Pere Aragonès celebrated one year this Saturday since he was sworn in as president of the Generalitat. There was no celebration, the balance will do it next week. It's been a tough year. As was the three-month negotiation between ERC and Junts to form a government. Aragonès (at the third attempt) received 74 votes out of 135 and since Jordi Pujol no president had received so much support in his investiture.
365 days later, the president of the Generalitat has lost a good part of those supports. The CUP has distanced itself from the pro-independence majority and demands that it submit to a matter of confidence. And Junts, even within the Government, is preparing an internal audit on the degree of compliance with the Government pact. It is not a trivial matter, since Laura Borràs threatens to submit the result of the self-assessment to consultation with the militancy and give it a binding category. In other words, the agreement could blow up, because the pro-independence roadmap demanded by the most radical is neither here nor expected.
That Junts leaves the executive is what Laura Borràs would like, who will be enthroned on June 4 as the new president of the party. The legislature of Aragonès began with a tough fight with Carles Puigdemont, who intended to co-govern Catalonia from Waterloo, to which Esquerra flatly refused. A year later, Puigdemont is already retreating from the front line and the one who takes up the baton in the nationalist center-right is the president of the Parlament, from the unilateralist sector of Junts.
In the environment of Borràs, which has maintained a fight without quarter for the power of the party with the pragmatic sector of Junts, they affirm that enough of "hitting each other" (between postconvergents) and that the "adversary" is Esquerra. The 'Pegasus case' and the radicalization of Junts are two obstacles that Aragonès did not have a year ago (neither the outbreak of a war in Europe), when the independence movement began a slow landing process, after very turbulent years.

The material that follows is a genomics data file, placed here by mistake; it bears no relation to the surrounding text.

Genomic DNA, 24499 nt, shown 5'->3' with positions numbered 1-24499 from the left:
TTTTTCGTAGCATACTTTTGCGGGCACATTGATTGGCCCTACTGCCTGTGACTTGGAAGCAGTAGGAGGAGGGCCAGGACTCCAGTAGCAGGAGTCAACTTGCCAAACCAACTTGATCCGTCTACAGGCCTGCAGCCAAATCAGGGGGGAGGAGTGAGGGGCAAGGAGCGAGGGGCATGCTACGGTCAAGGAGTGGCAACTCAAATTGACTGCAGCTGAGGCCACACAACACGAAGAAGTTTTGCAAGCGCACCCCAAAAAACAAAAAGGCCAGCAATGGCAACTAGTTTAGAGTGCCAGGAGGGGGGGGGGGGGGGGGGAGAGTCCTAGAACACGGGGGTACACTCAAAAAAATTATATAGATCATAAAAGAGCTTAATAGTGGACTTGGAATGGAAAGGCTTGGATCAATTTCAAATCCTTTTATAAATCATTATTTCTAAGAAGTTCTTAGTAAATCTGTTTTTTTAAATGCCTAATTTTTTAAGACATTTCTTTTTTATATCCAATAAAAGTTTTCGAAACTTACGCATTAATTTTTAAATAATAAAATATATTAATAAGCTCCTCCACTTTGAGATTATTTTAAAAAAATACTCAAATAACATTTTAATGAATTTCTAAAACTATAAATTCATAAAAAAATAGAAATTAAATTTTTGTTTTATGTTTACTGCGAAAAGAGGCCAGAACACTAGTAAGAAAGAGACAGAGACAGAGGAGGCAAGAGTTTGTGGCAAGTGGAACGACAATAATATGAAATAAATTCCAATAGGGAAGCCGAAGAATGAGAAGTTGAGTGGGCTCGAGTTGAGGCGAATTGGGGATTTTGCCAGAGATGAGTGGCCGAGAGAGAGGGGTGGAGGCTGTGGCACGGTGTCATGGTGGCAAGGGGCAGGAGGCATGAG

A month after his investiture, the Government made a far-reaching gesture: it granted pardon to the prisoners of the 'procés'. ERC had facilitated the election of Pedro Sánchez and relations between the central Executive and the Catalan government were flowing again. In September, the dialogue table between the two governments met to seek a solution to the Catalan lawsuit and the Catalan legislature; at least in the question of the political conflict, this entered a certain de-escalation.
Until a month ago the 'Pegasus case' broke out. Aragonès was one of those spied on, in 2019 and 2020, when he was vice president and later acting president after Quim Torra was disqualified. At the moment, relations between Moncloa and the Palau de la Generalitat are on hold. ERC has resigned as the reference partner of the PSOE in Congress and the dialogue table is in the freezer.
Aragonès does not have too many partners in Barcelona, because Junts holds on in the government, but reluctantly and waiting for the order that Borràs gives when he takes the helm in three weeks. And in Madrid it is no longer the same, because ERC slips away from the majority of the investiture. He can come back, but for now he's out.